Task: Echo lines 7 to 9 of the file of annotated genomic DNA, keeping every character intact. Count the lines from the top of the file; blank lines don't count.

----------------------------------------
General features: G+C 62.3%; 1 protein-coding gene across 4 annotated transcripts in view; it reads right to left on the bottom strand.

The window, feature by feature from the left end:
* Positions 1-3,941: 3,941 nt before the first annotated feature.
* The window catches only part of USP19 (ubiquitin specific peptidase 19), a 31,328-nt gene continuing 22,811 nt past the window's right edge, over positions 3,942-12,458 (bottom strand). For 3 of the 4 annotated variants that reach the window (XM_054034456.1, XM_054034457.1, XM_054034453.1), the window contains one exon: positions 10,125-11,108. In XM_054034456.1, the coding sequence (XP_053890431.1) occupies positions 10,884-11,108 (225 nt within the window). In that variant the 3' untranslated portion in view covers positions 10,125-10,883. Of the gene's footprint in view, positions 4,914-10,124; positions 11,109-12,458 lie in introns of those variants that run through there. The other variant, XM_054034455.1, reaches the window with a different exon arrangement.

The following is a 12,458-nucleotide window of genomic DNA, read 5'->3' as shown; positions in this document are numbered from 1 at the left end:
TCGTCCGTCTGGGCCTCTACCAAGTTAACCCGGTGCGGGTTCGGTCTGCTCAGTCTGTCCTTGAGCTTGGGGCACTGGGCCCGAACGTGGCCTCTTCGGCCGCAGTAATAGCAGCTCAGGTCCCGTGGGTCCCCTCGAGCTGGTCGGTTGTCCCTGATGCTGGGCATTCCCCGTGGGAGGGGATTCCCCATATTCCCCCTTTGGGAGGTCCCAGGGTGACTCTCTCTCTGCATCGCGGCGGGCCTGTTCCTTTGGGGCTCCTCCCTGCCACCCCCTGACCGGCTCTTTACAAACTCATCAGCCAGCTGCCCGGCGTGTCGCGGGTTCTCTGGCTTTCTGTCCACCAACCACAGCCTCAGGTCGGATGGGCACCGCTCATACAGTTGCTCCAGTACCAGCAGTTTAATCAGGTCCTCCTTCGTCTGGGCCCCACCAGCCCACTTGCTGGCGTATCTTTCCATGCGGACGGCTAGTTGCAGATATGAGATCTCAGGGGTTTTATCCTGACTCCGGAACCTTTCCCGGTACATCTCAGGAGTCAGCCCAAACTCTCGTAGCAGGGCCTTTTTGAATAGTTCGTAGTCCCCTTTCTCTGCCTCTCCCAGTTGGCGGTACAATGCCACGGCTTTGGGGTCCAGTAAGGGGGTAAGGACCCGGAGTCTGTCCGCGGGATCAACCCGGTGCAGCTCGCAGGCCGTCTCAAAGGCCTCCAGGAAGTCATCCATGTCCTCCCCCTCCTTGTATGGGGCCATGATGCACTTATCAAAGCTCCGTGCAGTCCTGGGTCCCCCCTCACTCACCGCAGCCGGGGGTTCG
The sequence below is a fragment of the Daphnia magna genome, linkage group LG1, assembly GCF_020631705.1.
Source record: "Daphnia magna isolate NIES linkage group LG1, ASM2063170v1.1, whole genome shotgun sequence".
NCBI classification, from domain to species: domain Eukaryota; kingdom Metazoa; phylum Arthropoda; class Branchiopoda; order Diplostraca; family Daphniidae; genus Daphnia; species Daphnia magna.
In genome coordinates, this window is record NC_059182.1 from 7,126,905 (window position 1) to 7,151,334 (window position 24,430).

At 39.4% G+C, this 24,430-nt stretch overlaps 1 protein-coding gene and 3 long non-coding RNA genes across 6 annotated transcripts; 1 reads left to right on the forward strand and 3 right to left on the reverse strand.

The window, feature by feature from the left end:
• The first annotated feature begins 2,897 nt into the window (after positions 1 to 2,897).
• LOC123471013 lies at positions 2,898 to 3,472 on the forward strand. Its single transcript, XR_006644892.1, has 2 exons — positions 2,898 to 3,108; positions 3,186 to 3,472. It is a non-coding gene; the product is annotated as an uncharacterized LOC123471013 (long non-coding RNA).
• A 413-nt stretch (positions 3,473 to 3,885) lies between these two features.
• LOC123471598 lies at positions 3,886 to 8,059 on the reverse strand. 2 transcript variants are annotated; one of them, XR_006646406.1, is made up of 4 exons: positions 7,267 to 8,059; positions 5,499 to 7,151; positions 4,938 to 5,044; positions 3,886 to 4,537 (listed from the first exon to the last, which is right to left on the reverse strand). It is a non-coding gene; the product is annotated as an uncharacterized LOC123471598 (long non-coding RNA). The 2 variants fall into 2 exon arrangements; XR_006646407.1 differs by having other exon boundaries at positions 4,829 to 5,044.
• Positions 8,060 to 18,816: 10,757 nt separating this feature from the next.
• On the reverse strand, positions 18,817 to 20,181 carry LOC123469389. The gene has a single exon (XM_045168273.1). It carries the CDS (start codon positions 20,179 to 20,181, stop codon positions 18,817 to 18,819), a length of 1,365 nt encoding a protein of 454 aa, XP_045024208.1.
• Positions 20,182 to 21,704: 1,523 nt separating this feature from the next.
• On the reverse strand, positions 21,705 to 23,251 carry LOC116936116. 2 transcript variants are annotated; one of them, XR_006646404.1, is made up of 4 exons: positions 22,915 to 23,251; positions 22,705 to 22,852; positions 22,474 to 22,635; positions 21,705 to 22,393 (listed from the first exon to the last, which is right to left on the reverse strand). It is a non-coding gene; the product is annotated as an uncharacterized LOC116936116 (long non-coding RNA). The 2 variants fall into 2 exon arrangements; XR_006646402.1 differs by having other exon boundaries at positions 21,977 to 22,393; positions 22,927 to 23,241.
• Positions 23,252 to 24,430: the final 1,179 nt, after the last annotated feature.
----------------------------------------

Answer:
The sequence below is a fragment of the Daphnia magna genome, linkage group LG1, assembly GCF_020631705.1.
Source record: "Daphnia magna isolate NIES linkage group LG1, ASM2063170v1.1, whole genome shotgun sequence".
NCBI classification, from domain to species: domain Eukaryota; kingdom Metazoa; phylum Arthropoda; class Branchiopoda; order Diplostraca; family Daphniidae; genus Daphnia; species Daphnia magna.